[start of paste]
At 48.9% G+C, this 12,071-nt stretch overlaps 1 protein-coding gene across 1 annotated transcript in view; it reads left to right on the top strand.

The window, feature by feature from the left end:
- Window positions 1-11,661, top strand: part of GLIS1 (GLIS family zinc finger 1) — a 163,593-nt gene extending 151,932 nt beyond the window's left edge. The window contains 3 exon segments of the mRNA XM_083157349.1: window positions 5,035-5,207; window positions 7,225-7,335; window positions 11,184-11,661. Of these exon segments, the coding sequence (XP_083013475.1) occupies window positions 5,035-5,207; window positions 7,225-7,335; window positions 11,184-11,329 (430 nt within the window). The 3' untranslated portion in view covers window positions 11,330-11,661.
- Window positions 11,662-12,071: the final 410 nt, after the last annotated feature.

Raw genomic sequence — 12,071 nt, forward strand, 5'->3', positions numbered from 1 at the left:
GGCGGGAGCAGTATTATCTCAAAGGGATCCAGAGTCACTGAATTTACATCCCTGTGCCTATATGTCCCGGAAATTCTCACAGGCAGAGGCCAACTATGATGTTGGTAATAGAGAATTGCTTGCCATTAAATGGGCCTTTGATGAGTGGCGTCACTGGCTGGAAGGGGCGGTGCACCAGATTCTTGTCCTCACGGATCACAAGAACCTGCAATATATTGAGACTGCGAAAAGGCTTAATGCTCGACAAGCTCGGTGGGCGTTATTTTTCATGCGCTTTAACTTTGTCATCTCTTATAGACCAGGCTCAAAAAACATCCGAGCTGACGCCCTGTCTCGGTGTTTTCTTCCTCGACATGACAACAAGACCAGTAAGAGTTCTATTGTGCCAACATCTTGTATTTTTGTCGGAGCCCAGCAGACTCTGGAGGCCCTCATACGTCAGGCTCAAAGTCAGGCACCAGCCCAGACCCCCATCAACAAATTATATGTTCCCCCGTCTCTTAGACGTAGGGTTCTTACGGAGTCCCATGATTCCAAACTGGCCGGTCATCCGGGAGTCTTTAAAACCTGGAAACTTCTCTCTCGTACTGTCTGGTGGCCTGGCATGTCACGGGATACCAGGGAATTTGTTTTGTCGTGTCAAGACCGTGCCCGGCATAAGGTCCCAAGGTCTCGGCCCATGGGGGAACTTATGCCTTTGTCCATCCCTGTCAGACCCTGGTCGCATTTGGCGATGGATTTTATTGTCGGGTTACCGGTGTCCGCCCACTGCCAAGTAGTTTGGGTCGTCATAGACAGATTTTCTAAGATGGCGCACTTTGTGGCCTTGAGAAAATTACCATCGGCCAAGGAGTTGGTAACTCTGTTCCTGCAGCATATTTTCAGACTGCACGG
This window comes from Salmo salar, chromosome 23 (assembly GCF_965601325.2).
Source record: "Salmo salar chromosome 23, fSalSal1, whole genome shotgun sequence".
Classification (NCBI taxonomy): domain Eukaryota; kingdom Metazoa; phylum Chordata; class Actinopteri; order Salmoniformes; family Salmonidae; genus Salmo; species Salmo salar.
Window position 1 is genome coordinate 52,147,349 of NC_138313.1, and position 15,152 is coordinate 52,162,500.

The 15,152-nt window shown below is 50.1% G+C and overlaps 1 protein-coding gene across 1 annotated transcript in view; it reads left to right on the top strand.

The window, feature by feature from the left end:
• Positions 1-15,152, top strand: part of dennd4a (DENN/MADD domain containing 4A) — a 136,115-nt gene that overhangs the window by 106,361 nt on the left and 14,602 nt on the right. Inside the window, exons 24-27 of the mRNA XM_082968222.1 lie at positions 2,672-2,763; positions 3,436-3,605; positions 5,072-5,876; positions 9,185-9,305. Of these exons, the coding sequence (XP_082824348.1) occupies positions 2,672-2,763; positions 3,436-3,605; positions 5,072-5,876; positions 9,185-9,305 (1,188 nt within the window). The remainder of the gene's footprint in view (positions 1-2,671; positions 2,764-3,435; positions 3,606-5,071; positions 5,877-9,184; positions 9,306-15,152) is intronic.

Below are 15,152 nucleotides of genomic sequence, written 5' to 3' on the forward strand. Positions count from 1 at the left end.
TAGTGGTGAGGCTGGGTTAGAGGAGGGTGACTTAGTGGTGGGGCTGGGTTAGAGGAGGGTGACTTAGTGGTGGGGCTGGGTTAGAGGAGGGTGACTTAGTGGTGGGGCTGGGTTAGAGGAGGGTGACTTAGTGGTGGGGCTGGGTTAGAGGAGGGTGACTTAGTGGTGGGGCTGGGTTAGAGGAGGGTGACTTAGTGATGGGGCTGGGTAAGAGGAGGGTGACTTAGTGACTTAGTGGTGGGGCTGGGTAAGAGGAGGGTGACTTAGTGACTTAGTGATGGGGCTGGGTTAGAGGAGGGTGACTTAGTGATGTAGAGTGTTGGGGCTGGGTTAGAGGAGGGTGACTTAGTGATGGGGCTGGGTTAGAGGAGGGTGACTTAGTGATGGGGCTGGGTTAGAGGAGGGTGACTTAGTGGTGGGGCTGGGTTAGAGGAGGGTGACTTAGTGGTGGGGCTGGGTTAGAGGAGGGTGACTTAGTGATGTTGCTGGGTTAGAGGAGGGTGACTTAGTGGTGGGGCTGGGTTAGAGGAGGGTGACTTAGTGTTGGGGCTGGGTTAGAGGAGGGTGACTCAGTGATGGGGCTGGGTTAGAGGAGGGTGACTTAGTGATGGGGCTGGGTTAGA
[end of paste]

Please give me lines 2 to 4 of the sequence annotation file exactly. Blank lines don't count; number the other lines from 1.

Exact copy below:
The window, feature by feature from the left end:
- Window positions 1-11,661, top strand: part of GLIS1 (GLIS family zinc finger 1) — a 163,593-nt gene extending 151,932 nt beyond the window's left edge. The window contains 3 exon segments of the mRNA XM_083157349.1: window positions 5,035-5,207; window positions 7,225-7,335; window positions 11,184-11,661. Of these exon segments, the coding sequence (XP_083013475.1) occupies window positions 5,035-5,207; window positions 7,225-7,335; window positions 11,184-11,329 (430 nt within the window). The 3' untranslated portion in view covers window positions 11,330-11,661.
- Window positions 11,662-12,071: the final 410 nt, after the last annotated feature.